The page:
Thursday, September 3, 2009

Fried Eggplant with "Pepian" Sauce and Peccorino

Let's just say, this was a week for paying attention to mental health. With classes starting this week, I had enough on my proverbial plate to keep me in perpetual motion. But a major, emotional drama on Sunday really pushed me to my limit -- and I found myself eating on the run or eating in that furtive way we do when feelings take over.
I was reminded of much I really need to just settle down into this new kitchen and do some cooking. At least when I'm in it, I need to feel that it's mine.
Last night, one of my housemates made a delicious, spicy eggplant-tomato dish with coconut milk -- sort of like a Thai-inspired Bhangan ka Bhurta. Amazing. She served this with sauteed greens and a quinoa and almond pilaf. It was so good, and it motivated me to start thinking about cooking some more.
Today was another busy day (and I didn't even go to work), but I made some time to get over to the community garden. I picked several Isis Candy Tomatoes, some cayenne peppers, some sweet green peppers, a tiny onion, some herbs and a cute, glossy eggplant. We also have green bell peppers in our house garden, AND we have some from the CSA, so I decided to use them up a bit in a very modified version of a pepian sauce.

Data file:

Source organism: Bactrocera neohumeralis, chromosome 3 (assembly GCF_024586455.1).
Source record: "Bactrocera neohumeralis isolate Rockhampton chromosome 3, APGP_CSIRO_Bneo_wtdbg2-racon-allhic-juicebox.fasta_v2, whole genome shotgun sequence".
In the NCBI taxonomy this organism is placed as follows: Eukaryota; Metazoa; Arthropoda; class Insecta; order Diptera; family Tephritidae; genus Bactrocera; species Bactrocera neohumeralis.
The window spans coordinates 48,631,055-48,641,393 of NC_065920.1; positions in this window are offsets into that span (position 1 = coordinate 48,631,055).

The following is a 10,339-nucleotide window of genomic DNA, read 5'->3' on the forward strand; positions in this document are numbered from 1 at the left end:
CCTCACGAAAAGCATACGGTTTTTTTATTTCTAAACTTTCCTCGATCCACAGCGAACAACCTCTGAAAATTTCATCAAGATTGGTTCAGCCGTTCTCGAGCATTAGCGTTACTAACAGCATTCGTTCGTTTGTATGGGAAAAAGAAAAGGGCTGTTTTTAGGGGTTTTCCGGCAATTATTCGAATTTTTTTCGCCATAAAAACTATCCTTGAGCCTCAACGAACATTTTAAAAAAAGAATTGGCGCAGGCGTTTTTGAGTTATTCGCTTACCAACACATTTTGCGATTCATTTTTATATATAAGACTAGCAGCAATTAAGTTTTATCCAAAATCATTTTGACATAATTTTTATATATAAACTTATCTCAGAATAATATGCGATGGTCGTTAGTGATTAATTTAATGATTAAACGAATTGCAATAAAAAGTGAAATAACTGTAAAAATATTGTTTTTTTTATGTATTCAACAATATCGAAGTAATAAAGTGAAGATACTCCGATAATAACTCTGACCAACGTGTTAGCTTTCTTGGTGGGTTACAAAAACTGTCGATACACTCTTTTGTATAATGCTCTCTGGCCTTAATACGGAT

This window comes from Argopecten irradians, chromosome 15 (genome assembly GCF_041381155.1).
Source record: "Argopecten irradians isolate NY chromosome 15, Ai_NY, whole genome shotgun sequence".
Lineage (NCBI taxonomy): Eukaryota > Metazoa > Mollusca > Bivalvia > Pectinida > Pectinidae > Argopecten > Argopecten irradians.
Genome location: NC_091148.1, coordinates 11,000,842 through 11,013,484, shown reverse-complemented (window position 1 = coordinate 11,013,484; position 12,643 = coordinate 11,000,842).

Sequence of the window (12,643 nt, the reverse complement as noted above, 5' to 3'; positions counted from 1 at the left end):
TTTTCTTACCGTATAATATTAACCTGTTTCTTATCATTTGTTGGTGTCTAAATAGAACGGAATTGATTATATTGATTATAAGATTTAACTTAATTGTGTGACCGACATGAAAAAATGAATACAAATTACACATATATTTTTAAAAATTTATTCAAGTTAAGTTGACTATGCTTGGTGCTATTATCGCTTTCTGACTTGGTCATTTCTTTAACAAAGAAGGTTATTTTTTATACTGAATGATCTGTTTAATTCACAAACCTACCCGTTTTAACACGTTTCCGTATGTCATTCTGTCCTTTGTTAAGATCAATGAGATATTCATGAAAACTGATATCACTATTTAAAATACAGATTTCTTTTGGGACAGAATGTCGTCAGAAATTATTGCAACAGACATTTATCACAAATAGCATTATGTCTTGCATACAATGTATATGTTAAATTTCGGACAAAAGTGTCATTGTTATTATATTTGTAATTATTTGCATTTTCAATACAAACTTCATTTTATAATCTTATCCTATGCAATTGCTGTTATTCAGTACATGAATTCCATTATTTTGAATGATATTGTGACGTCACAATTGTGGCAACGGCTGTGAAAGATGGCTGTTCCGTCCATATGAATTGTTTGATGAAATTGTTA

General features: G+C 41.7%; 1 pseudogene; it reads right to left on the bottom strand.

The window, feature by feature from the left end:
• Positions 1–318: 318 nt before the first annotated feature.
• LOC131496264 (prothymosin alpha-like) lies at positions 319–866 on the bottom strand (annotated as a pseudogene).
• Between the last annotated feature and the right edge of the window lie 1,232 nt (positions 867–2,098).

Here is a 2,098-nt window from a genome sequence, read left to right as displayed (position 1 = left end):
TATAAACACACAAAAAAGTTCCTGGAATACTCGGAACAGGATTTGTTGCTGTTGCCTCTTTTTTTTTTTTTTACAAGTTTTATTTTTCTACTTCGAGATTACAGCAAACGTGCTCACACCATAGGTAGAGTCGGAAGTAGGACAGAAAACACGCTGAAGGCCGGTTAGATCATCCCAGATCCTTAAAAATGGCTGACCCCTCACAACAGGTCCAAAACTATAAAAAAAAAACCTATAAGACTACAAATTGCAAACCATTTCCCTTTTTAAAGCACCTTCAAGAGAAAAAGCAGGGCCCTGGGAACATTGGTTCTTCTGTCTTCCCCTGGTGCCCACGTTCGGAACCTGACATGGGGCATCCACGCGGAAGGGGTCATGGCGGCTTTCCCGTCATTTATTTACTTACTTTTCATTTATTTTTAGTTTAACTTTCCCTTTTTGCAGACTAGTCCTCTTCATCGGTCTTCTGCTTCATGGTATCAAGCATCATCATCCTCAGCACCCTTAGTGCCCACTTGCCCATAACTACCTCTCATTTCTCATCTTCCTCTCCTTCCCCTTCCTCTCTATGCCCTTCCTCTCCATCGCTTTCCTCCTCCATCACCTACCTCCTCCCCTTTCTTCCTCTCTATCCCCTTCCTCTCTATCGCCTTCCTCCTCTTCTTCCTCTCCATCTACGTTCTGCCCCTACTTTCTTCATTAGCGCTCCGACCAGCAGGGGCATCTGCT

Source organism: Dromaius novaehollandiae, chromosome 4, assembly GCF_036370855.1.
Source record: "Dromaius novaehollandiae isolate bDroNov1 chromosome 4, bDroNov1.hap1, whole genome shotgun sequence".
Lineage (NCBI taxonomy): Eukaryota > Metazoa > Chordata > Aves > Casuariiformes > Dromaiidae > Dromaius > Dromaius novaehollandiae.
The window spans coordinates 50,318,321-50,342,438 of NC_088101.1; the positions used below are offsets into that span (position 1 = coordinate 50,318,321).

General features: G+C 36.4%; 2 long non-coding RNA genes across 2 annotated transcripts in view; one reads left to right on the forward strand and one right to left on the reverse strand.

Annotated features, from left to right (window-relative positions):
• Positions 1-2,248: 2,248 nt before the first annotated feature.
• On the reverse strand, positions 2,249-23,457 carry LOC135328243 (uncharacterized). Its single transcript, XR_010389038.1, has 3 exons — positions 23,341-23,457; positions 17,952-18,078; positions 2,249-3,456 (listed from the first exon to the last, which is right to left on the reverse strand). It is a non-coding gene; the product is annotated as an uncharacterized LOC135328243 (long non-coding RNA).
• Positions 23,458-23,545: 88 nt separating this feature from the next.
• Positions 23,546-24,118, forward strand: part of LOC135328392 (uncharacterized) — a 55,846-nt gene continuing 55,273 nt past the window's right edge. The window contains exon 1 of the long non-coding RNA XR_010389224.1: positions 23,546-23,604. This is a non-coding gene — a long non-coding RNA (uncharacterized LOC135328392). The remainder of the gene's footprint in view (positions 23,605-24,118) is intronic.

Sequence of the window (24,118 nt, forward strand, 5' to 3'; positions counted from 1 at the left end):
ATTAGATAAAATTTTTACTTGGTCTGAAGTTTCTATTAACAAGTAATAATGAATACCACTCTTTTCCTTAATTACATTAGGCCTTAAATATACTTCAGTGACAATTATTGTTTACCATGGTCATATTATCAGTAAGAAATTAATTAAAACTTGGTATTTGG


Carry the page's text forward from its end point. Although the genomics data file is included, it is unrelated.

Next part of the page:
Pepian, from what I can gather, is a mole made from pepitas or pumpkin seeds. It often features tomatilloes and green peppers. It's delicious over chicken -- see here.
I didn't have any tomatilloes, so I just made it without them. I also didn't have any cilantro for that distinctive Latin flavor, so I used parsely and basil instead. I figured I could make the dish more Mediterranean than Latin -- it worked well. I just kind of whipped this together for a pretty fast and easy meal.

Fried Eggplant with "Pepian" Sauce and Peccorino

Preheat the oven to 425. Spray or oil a baking pan. Cut up some green peppers (any kind) into large pieces, quarter an onion, peel a couple cloves of garlic. Add some cayenne or jalapeno peppers, if you like. Toss the vegetables in the oil to coat. Bake until well-roasted.

So, I don't want to have to tell you how to fry eggplant . . . you know how, right? A little egg wash, a dredge through some flour and into some hot oil for a few minutes each side. Drain on paper towels. Done.

When the roasting vegetables are done, puree them with a generous handful of pepitas, parsely and basil. Add a little oil if you need to loosen the sauce. Salt and pepper to taste.

Usually, you pour the pepian into a pan with the chicken and stew it a bit. I just poured the sauce over the fried eggplant slices and topped it off with some shaved parmesan.

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